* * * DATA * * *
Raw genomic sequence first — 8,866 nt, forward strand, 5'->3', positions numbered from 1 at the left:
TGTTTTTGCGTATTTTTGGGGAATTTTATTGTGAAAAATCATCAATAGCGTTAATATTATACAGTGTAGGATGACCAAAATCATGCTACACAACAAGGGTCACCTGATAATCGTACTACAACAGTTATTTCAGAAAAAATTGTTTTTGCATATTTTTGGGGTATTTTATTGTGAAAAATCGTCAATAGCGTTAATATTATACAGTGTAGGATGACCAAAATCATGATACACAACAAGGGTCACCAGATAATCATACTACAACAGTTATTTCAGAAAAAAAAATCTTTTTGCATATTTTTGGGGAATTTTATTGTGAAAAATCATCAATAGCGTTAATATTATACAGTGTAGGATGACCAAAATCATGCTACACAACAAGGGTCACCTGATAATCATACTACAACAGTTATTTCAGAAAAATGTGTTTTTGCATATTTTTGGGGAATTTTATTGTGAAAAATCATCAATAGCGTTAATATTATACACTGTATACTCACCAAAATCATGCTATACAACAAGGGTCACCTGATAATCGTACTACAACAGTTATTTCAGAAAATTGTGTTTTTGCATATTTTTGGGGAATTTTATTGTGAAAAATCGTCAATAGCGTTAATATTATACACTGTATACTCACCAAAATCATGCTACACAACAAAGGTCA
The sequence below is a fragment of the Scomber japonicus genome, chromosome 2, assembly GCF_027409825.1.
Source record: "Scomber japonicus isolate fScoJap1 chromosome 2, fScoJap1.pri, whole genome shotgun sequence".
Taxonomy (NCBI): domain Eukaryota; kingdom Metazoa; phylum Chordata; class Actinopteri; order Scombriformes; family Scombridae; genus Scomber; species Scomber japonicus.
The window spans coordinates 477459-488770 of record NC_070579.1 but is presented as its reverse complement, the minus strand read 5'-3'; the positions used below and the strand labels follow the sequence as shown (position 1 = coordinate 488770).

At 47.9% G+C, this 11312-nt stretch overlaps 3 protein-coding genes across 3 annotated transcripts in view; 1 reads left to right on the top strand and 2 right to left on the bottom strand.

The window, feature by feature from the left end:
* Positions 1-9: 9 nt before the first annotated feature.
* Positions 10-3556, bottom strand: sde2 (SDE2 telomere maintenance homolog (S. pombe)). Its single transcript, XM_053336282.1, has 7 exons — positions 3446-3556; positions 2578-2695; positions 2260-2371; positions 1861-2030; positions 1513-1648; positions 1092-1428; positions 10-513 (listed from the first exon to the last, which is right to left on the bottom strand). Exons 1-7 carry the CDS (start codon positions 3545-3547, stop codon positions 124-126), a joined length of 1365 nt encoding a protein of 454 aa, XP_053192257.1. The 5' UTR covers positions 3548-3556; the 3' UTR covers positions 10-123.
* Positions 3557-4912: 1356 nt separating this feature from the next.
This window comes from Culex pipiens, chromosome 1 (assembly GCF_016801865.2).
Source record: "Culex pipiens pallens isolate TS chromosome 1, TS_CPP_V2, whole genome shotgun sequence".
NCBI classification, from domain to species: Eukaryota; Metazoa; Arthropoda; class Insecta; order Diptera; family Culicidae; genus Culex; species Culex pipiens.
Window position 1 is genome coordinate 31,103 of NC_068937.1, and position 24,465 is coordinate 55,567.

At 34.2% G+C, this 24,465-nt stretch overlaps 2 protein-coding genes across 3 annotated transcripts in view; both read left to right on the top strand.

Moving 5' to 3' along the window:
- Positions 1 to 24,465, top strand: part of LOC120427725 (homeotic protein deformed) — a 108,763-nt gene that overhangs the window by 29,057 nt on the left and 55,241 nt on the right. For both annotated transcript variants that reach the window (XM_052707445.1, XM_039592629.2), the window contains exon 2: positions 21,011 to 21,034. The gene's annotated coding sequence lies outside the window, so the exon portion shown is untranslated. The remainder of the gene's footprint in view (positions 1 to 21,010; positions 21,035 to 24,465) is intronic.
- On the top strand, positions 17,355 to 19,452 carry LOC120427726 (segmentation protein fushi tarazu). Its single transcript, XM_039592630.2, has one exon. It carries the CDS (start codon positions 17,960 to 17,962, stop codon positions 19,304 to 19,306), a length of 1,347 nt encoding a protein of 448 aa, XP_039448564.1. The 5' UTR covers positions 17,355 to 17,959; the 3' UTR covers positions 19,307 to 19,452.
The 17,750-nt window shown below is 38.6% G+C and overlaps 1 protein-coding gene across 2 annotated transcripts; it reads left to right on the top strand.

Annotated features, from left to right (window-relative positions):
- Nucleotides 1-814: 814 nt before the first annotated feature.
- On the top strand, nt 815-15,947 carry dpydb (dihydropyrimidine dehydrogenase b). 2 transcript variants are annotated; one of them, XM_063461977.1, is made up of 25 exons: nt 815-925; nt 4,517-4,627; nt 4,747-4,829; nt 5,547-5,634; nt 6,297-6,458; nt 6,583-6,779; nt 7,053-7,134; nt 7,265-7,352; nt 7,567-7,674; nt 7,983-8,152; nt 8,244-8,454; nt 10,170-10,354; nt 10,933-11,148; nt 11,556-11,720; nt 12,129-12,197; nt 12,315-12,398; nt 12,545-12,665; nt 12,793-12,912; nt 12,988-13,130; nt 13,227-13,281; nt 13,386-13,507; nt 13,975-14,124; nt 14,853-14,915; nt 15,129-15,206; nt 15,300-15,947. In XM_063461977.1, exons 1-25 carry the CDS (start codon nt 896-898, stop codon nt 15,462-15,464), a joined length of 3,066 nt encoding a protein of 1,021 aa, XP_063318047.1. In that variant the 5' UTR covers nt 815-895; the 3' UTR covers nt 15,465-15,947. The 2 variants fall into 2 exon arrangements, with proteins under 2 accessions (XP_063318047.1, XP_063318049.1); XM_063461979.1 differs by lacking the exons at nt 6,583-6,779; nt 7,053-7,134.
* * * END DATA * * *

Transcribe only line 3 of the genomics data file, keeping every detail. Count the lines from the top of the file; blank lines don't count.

The sequence below is a fragment of the Scomber japonicus genome, chromosome 2, assembly GCF_027409825.1.